June 19, 2018 / 7:31 AM / 5 months ago

Iran says no plans to increase missile range, rejects talks with Trump

LONDON (Reuters) - Iran has no plans to extend the range of its missiles since their 2,000-km (1,240-mile) reach is enough to protect the country, the Revolutionary Guards commander said on Tuesday, amid mounting U.S. pressure over Tehran’s missile programme.

FILE PHOTO: Mohammad Ali Jafari, commander of the Islamic Revolutionary Guard Corp, attends a news conference in Tehran February 7, 2011. REUTERS/STRINGER

Iran’s government again ruled out negotiations with U.S. President Donald Trump over Tehran’s military capabilities and regional influence, saying such talks would be against the values of the Islamic Republic.

Trump withdrew the United States last month from the 2015 accord between Iran and world powers that curbed Tehran’s nuclear activity in exchange for sanctions relief.

He said the deal was deeply flawed as it had not curbed Iran’s ballistic missile programme or reined in its support for proxies in conflicts in Syria, Iraq and Yemen, and said Washington would reimpose tough sanctions on Tehran.

“We have the scientific ability to increase our missile range but it is not our current policy since most of the enemies’ strategic targets are already within this 2,000-km range. This range is enough to protect the Islamic Republic,” Major General Mohammad Ali Jafari was quoted as saying by Tasnim news agency.

Jafari said on Tuesday that previous negotiations with the United States about Iran’s nuclear programme were “an exception,” and called Iranian politicians and activists who have favoured fresh talks with Trump “traitors and anti-revolutionaries”.

On Saturday, over 100 activists associated with the moderate and reformist camps in Iranian politics welcomed Trump’s deal with North Korean leader Kim Jong Un envisaging a complete denuclearisation of the Korean peninsula.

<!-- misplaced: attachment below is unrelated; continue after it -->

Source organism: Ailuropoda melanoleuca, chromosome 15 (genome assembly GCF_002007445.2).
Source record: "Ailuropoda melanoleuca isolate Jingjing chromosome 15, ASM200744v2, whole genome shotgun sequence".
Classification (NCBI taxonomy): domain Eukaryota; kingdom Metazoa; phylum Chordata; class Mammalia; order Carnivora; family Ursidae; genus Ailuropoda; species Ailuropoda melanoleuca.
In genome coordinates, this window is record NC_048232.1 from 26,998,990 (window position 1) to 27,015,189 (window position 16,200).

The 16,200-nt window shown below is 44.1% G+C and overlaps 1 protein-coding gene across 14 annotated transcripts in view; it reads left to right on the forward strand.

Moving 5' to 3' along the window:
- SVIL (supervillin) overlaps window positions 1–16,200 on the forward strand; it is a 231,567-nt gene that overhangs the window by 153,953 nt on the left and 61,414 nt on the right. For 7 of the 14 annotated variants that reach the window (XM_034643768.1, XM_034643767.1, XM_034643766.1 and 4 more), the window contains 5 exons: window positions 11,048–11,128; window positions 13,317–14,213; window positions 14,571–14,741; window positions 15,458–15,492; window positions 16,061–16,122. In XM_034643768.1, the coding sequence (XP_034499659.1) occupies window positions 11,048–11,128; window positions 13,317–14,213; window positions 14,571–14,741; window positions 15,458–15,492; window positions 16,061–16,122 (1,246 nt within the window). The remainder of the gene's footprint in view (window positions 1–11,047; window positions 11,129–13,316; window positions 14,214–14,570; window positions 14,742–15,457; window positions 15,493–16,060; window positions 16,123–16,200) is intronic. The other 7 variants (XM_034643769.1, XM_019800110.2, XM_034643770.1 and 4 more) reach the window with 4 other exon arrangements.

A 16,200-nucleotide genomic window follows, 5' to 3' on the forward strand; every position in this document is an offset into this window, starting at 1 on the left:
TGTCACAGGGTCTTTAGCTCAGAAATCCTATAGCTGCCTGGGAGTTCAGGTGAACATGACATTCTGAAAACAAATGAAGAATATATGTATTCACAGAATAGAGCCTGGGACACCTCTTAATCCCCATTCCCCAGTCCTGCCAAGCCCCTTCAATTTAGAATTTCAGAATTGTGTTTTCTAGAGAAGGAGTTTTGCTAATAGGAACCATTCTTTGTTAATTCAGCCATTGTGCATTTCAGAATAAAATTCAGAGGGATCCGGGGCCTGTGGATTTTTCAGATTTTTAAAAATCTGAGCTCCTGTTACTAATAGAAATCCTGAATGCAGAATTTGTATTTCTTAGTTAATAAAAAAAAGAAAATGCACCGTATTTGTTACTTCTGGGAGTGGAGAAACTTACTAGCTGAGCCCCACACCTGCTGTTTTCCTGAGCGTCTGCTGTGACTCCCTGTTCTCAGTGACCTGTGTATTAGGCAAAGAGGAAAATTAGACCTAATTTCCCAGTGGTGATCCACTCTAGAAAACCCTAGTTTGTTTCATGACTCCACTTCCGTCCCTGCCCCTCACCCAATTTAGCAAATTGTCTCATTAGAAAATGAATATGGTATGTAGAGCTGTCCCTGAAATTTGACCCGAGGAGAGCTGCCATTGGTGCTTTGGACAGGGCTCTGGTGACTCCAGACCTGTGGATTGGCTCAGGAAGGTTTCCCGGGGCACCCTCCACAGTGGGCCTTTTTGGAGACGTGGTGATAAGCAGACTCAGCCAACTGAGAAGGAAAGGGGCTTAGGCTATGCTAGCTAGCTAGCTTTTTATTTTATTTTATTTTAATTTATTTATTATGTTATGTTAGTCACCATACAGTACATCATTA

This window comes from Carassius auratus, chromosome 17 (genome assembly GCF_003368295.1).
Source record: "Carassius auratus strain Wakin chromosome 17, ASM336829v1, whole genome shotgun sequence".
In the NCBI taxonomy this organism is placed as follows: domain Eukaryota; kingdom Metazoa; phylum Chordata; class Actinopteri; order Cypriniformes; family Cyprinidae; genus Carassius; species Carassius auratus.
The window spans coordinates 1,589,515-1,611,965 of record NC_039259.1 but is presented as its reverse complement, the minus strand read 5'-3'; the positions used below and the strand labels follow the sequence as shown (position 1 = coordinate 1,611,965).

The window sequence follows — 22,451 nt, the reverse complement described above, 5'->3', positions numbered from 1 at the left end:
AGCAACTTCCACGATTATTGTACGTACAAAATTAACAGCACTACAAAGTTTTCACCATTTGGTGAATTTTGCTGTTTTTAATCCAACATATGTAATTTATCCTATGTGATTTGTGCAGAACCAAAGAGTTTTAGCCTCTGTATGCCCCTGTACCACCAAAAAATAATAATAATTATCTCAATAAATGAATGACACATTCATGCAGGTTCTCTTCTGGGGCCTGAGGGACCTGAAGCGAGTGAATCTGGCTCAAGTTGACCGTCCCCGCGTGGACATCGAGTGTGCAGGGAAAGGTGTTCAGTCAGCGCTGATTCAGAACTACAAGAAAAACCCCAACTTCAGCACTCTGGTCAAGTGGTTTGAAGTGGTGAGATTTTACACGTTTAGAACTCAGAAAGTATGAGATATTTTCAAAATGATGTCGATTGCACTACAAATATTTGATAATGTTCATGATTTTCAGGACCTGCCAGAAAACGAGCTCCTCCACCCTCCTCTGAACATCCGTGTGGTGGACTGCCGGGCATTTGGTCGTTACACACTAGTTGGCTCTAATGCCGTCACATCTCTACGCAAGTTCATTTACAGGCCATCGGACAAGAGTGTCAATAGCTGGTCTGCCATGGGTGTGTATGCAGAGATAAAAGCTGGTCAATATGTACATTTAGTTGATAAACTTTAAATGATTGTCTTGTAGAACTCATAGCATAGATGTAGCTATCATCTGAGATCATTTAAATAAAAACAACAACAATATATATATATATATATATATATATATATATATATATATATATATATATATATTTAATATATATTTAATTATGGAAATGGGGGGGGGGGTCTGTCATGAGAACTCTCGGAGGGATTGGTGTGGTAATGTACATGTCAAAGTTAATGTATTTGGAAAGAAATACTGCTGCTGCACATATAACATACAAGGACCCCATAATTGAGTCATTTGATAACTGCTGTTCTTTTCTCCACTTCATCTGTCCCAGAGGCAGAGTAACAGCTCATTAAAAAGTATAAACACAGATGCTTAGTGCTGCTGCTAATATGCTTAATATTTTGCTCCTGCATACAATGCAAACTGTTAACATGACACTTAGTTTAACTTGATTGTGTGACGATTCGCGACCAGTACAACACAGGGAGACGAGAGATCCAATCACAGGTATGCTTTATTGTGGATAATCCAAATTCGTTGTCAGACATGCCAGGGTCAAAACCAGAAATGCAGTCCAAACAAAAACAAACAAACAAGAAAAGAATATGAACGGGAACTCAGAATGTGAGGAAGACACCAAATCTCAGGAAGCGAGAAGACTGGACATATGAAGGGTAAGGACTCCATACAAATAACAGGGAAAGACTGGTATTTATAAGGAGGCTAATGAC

In a statement published by Iranian media, the activists urged Tehran to start direct negotiations with Washington “with no preconditions” to resolve decades of enmity between the two countries dating to Iran’s 1979 Islamic Revolution.

Jafari rejected their call. “The North Korean leader was a revolutionary but a communist, not an Islamic one. That is why he surrendered, but we will not do the same,” he was quoted by the semi-official Fars news agency as saying.

Iranian government spokesman Mohammad Bagher Nobakht echoed Jafari’s remarks. “There are no grounds or logic to talk to such a person (Trump). Public opinion would not welcome that either,” Nobakht was quoted as saying by ISNA news agency.

Since U.S. withdrawal from the deal, European signatories France, Britain and Germany have been scrambling to ensure Iran retains enough economic benefits to persuade it not to pull out.

Iran’s nuclear chief said on Tuesday that Europe’s proposals to salvage the deal were not satisfying for Tehran.

IRNA reported that the head of Iran’s Atomic Energy Organisation, Ali Akbar Salehi, had met with United Nations Secretary-General Antonio Guterres and made clear Iran’s dissatisfaction with European proposals to save the nuclear deal.

Referring to Iran’s regional role, Salehi was quoted as saying, “If it continues like this, all sides will lose.”

Reporting by Bozorgmehr Sharafedin; Editing by Mark Heinrich, Toni Reinhold

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